小学生作文《孤独》火了,老师满分评论直呼:天才,看哭了!

   清荷心灵絮语 一路走来  感恩有你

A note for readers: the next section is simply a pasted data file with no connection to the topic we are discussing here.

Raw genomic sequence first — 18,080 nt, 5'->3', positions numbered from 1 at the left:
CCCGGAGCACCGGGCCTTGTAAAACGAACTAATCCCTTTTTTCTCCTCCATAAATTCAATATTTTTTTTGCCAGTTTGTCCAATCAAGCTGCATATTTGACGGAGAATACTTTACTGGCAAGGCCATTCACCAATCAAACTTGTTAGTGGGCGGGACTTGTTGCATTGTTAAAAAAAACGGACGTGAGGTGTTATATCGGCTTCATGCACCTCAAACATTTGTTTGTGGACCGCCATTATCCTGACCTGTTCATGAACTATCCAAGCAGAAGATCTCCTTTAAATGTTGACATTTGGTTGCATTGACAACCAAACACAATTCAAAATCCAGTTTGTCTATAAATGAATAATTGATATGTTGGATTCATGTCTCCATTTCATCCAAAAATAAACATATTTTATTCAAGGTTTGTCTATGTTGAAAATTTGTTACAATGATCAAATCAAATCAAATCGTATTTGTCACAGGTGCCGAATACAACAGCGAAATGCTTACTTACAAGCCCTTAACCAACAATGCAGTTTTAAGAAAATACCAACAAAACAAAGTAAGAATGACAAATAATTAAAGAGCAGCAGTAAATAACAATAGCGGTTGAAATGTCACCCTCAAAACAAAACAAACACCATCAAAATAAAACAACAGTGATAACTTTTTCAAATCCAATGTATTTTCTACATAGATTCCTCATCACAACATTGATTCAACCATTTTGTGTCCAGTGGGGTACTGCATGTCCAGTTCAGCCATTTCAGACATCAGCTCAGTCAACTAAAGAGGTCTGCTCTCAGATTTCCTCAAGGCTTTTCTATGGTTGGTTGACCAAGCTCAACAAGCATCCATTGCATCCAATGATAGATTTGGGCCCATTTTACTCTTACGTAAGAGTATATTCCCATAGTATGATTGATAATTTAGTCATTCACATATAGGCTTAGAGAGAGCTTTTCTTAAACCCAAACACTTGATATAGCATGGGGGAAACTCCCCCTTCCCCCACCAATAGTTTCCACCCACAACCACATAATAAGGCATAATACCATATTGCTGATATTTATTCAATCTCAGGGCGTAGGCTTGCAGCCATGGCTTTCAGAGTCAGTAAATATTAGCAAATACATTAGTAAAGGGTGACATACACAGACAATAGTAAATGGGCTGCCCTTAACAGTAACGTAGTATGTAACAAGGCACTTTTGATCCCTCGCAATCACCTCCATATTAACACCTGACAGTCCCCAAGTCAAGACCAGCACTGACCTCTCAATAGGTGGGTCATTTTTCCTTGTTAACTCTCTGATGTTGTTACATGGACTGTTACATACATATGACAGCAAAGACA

观自在菩萨,行深般若波罗蜜多时,照见五蕴皆空,度一切苦厄。舍利子,色不异空,空不异色,色即是空,空即是色,受想行识,亦复如是。舍利子,是诸法空相,不生不灭,不垢不净,不增不减。是故空中无色,无受想行识,无眼耳鼻舌身意,无色声香味触法,无眼界,乃至无意识界,无无明,亦无无明尽,乃至无老死,亦无老死尽。无苦集灭道,无智亦无得。以无所得故。菩提萨埵,依般若波罗蜜多故,心无挂碍。无挂碍故,无有恐怖,远离颠倒梦想,究竟涅盘。三世诸佛,依般若波罗蜜多故,得阿耨多罗三藐三菩提。故知般若波罗蜜多,是大神咒,是大明咒,是无上咒,是无等等咒,能除一切苦,真实不虚。故说般若波罗蜜多咒,即说咒曰:揭谛揭谛,波罗揭谛,波罗僧揭谛,菩提萨婆诃。观自在菩萨,行深般若波罗蜜多时,照见五蕴皆空,度一切苦厄。舍利子,色不异空,空不异色,色即是空,空即是色,受想行识,亦复如是。舍利子,是诸法空相,不生不灭,不垢不净,不增不减。